In sum, in this painter, a veteran, we have authenticity because he has successfully absorbed the styles of the west, and then crossed them with the art forms of the place where he has been born. The cross breeding of this nature can be fruitful, if an artist is true to himself, whether those be history based, romantic or of rural nature. The artist has had a rich life, in terms of experience, and much of this experience has found place on his canvass in the contemporary idiom. But if it is contemporary, it is at the same moment outside time.


Why did choyal paint his women middle-aged and portly, and slightly time worn, instead of the nubile nymphets that are the most usual choice of artists? Observing the veteran over the span of his career, it is notable that his was a penchant for portraying the second stage of things, be it the woman, the monument, or the urban landscape. For anything to be affected by its people and surroundings, it first has to be manifest with a physical form. What follows is how its circumstances alter it. That is how it is with his monuments and that is how with the women he painted.

He has felt her to be faceless and voiceless, only a protruding belly, and a bare midriff, caught in the inevitability of social mores and time, suffering without a qualm, with a conditioning that was generations old. True to his ilk, he never returns to what he has left behind, at least not apparently so, for who can evade the engram? So when he says he does not care to retrace his artistic journey, one believes him, for noticeably, he has never returned to the ethereally idealized planes of Buddhist that he had burnt his midnight oil creating, as a budding young painter. 

Long past romanticizing, Choyal paints not forts but its dilapidated edifice, not the lissome lass but her fatigued adulthood, not resplendent motherhood but the faceless, biological child bearer. The question is, can she vote out through her frame, the one in which she caught, even as it supports her as an inanimate wall piece?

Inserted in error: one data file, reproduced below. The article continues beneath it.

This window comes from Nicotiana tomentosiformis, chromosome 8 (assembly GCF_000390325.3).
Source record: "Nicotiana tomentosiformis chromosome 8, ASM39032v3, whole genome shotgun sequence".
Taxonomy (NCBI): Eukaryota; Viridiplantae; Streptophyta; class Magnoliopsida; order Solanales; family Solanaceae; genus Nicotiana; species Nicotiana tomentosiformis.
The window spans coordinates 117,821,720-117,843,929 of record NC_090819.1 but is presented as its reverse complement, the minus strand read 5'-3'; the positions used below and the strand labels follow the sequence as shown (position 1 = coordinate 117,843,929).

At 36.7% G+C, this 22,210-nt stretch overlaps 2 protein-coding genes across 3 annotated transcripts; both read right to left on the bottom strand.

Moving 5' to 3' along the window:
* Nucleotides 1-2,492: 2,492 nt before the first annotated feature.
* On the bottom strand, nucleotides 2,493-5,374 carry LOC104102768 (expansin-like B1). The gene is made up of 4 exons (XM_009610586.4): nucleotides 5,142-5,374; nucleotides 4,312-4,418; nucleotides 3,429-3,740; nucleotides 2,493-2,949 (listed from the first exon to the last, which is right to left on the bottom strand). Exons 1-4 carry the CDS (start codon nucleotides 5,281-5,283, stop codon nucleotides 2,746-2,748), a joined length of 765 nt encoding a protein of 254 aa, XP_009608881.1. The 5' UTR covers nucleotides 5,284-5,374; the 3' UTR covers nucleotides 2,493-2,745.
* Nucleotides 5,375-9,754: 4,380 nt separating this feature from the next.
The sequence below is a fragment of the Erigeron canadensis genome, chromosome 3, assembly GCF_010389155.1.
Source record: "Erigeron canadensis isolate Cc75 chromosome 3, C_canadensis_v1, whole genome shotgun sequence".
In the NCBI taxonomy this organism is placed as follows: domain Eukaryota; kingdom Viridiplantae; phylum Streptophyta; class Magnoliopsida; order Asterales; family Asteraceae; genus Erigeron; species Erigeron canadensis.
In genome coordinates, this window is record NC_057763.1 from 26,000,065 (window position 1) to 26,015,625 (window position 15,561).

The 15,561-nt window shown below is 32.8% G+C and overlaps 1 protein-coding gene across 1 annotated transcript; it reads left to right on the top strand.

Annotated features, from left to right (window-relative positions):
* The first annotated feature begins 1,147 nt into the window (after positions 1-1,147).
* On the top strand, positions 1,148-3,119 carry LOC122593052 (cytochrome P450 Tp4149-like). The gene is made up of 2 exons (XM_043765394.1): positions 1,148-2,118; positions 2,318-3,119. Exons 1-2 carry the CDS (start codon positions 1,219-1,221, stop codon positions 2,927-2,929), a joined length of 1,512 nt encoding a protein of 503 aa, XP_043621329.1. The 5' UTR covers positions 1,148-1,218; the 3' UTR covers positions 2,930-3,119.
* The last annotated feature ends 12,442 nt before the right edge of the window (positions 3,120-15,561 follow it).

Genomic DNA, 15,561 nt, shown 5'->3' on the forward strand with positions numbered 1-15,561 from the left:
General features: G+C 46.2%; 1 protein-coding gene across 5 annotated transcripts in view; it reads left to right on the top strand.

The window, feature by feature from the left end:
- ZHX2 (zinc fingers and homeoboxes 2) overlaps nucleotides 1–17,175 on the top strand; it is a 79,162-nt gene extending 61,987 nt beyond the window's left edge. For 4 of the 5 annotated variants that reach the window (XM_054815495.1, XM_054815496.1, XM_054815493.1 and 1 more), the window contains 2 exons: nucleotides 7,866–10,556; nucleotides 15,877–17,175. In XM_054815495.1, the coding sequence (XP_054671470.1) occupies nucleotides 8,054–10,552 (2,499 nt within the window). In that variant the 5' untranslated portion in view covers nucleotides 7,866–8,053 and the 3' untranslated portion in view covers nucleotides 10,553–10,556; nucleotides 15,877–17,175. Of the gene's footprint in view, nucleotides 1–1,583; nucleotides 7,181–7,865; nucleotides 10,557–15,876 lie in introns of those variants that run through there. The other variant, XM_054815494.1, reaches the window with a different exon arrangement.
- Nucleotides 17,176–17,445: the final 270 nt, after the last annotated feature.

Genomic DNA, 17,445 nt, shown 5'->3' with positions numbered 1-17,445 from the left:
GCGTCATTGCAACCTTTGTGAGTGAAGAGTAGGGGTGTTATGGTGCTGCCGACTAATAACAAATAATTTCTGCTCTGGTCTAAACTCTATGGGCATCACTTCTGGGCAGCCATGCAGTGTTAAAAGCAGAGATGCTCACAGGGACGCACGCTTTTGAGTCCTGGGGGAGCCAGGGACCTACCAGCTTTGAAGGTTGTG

So over the years, P.N. Choyal has, through his derelict monument, nameless men and women, and the tips of his paint brush, consistently emerged as a humanitarian artist, in love with his legacy and proud of his birth. 

Aruna Bhowmick  



1946     Fine Art Diploma (1948) and D.T.T. from School of Arts & Crafts, Jaipur.
1953     Government Diploma (Painting) – Sir J.J. School of Arts, Mumbai, 
1961-62     Attended Slade College of Arts, University College, London, 
1955     M.A. Hindi (Lit.) 
1970 & 1971     Attended All India Art Teachers Sequential Camp, Mumbai.
1967    Attended Fresco and Mural Camp, Banasthali Vidyapeeth.
Attended innumerable seminars and workshops at various Universities


•    Rajasthan Lalit Kala Academy - 1960, 1961,1963,1964,1965 and 1968.
•    Indian Academy of Fine Arts, Amritsar-1978-79.
•    All India Fine Arts & Crafts Society, New Delhi-1983, 1986 & 1990.
•    National Award by Lalit Kala Academy, New Delhi-1988.
•    Awarded as “Kala Ratna”, New Delhi – 2007.


•    Elected the ‘FELLOW’ by Rajasthan Lalit Kala Academy.
•    Veteran Artist’s honor by A.I.F.A.C.S. New Delhi - 1984.
•    ‘Kala Ratna’ award – 2007 by Lalit Kala Academy, New Delhi.

One Man & Group Exhibitions

Kota, Udaipur, Jaipur, Alwar, Delhi, Mumbai, Madras, Chandigarh, Bangalore and Calcutta, Japan, Moscow, Brazil, Algeria etc.

Participated in all major Art Exhibitions held in India which include All India Fine Arts & Crafts Society, New Delhi; Academy of Fine Arts, Amritsar; Oriental Society and Birla Academy of Art and Culture, Calcutta; U.P. Academy; Bombay Art Society; Drawing exhibitions organized by Govt. Museums and Art Gallery, Chandigarh; Rajasthan Lalit Kala Academy and Central Lalit Kala Academy New Delhi.

2001    Solow show by P.N. Choyal at Juneja Art Gallery, Jaipur.
2004    Solo Show by P.N. Choyal at Juneja Art Gallery, Jaipur.
2006    ‘Passion N Compassion’ Group Show at Juneja Art Gallery, Jaipur.
2007    Range-I’ Group Show at Juneja Art Gallery, Jaipur.
2008    ‘The Black Moon’ by P. N. Choyal at Juneja Art Gallery, Jaipur 
2008     Group Show at Gallery Artchill, Amer fort, Jaipur.
2013    Confluence des Arts’ Group Show at Gallery Artchill, Amer Fort, Jaipur.
2015    Oh Krishna’ Group Show at Juneja Art Gallery, Jaipur.
2015    'THE REVEALED MYSTERIES’ Group Show at Juneja Art Gallery, Jaipur. 
2015    ‘Art Walk’ Group Show by Artchill at Juneja Art Gallery, Jaipur.